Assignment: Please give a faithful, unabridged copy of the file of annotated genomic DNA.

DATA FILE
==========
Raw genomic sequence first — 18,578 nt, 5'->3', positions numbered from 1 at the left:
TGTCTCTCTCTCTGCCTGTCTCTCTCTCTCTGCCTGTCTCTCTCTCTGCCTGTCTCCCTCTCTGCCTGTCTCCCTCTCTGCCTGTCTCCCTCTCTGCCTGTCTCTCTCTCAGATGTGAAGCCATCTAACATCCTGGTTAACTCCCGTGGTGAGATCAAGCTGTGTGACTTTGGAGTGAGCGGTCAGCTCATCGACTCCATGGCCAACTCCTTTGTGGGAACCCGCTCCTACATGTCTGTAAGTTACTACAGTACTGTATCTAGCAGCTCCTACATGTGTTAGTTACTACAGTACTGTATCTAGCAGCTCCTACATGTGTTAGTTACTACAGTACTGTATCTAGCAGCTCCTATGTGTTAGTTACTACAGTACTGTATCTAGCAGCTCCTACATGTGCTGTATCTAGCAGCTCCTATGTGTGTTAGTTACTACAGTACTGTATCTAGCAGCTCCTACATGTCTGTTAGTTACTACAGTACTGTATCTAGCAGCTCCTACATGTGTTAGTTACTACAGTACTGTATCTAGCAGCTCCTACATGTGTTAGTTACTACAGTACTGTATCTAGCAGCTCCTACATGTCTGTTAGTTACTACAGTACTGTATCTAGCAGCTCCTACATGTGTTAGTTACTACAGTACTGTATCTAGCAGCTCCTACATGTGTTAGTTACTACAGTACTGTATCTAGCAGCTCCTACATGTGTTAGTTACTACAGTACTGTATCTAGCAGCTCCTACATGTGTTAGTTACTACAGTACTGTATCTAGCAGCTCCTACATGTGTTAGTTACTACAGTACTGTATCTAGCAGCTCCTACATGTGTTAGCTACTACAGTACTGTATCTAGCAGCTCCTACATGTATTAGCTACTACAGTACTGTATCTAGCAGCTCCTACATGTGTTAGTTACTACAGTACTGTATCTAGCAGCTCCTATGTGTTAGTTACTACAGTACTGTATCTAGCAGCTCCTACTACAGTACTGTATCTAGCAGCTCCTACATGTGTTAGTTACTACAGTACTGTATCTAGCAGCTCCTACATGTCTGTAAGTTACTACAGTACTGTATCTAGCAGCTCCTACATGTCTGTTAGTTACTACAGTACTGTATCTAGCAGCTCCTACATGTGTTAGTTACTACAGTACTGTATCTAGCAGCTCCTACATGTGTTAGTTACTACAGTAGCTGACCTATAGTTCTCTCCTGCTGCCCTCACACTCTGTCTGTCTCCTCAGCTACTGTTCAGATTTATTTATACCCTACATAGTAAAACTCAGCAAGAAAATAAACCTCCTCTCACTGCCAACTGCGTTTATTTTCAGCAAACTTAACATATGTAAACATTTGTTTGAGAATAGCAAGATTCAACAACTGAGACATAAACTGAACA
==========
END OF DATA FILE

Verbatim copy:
Raw genomic sequence first — 18,578 nt, 5'->3', positions numbered from 1 at the left:
TGTCTCTCTCTCTGCCTGTCTCTCTCTCTCTGCCTGTCTCTCTCTCTGCCTGTCTCCCTCTCTGCCTGTCTCCCTCTCTGCCTGTCTCCCTCTCTGCCTGTCTCTCTCTCAGATGTGAAGCCATCTAACATCCTGGTTAACTCCCGTGGTGAGATCAAGCTGTGTGACTTTGGAGTGAGCGGTCAGCTCATCGACTCCATGGCCAACTCCTTTGTGGGAACCCGCTCCTACATGTCTGTAAGTTACTACAGTACTGTATCTAGCAGCTCCTACATGTGTTAGTTACTACAGTACTGTATCTAGCAGCTCCTACATGTGTTAGTTACTACAGTACTGTATCTAGCAGCTCCTATGTGTTAGTTACTACAGTACTGTATCTAGCAGCTCCTACATGTGCTGTATCTAGCAGCTCCTATGTGTGTTAGTTACTACAGTACTGTATCTAGCAGCTCCTACATGTCTGTTAGTTACTACAGTACTGTATCTAGCAGCTCCTACATGTGTTAGTTACTACAGTACTGTATCTAGCAGCTCCTACATGTGTTAGTTACTACAGTACTGTATCTAGCAGCTCCTACATGTCTGTTAGTTACTACAGTACTGTATCTAGCAGCTCCTACATGTGTTAGTTACTACAGTACTGTATCTAGCAGCTCCTACATGTGTTAGTTACTACAGTACTGTATCTAGCAGCTCCTACATGTGTTAGTTACTACAGTACTGTATCTAGCAGCTCCTACATGTGTTAGTTACTACAGTACTGTATCTAGCAGCTCCTACATGTGTTAGTTACTACAGTACTGTATCTAGCAGCTCCTACATGTGTTAGCTACTACAGTACTGTATCTAGCAGCTCCTACATGTATTAGCTACTACAGTACTGTATCTAGCAGCTCCTACATGTGTTAGTTACTACAGTACTGTATCTAGCAGCTCCTATGTGTTAGTTACTACAGTACTGTATCTAGCAGCTCCTACTACAGTACTGTATCTAGCAGCTCCTACATGTGTTAGTTACTACAGTACTGTATCTAGCAGCTCCTACATGTCTGTAAGTTACTACAGTACTGTATCTAGCAGCTCCTACATGTCTGTTAGTTACTACAGTACTGTATCTAGCAGCTCCTACATGTGTTAGTTACTACAGTACTGTATCTAGCAGCTCCTACATGTGTTAGTTACTACAGTAGCTGACCTATAGTTCTCTCCTGCTGCCCTCACACTCTGTCTGTCTCCTCAGCTACTGTTCAGATTTATTTATACCCTACATAGTAAAACTCAGCAAGAAAATAAACCTCCTCTCACTGCCAACTGCGTTTATTTTCAGCAAACTTAACATATGTAAACATTTGTTTGAGAATAGCAAGATTCAACAACTGAGACATAAACTGAACA